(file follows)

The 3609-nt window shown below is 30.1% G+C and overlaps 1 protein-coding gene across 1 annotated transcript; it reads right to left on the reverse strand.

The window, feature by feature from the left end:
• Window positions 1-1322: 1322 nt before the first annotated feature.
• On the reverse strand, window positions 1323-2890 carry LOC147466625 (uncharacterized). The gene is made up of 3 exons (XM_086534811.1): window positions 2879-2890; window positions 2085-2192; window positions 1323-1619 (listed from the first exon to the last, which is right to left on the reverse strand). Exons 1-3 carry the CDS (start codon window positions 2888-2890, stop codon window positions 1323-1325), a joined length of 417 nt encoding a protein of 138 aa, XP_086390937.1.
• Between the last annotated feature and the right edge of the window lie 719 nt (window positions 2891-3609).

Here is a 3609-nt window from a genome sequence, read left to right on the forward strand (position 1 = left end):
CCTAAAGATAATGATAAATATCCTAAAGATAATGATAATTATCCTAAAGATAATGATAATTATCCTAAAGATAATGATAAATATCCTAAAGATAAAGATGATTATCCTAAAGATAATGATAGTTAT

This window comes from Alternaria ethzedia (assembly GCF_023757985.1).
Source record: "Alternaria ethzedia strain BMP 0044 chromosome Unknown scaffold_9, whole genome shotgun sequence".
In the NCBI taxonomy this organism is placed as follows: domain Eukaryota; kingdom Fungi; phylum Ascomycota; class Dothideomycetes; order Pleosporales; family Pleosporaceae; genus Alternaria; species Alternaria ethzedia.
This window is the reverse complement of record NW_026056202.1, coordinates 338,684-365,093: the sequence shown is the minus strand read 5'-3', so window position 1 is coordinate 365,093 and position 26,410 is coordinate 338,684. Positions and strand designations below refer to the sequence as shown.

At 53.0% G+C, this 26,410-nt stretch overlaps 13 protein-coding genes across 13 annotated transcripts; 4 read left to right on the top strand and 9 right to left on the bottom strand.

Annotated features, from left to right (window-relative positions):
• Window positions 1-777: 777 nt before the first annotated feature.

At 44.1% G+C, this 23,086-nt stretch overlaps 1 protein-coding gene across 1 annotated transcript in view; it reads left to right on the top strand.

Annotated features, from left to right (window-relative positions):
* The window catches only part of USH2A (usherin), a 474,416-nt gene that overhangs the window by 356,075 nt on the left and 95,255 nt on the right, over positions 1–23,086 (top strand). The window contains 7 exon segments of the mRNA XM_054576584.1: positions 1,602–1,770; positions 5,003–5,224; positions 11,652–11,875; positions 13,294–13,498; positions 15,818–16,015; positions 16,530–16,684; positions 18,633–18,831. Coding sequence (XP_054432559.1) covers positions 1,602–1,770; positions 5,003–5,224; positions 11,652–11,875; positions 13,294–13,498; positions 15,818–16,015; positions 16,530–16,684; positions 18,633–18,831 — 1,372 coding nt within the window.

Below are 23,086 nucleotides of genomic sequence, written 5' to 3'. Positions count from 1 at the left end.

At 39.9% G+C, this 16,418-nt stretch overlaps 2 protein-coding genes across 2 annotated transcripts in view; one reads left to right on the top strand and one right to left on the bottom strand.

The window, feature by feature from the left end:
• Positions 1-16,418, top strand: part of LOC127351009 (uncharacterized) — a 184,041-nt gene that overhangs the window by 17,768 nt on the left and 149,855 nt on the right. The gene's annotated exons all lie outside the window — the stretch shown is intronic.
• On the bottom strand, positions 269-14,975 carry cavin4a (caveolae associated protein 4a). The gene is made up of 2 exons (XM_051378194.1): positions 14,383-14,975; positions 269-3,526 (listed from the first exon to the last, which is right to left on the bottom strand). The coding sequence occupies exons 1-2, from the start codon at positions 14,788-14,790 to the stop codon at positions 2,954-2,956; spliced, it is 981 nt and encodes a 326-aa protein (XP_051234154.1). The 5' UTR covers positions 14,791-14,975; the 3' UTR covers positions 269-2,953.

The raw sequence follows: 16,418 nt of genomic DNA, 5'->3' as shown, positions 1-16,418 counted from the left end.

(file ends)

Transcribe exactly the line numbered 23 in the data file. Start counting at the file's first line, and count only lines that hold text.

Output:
The raw sequence follows: 16,418 nt of genomic DNA, 5'->3' as shown, positions 1-16,418 counted from the left end.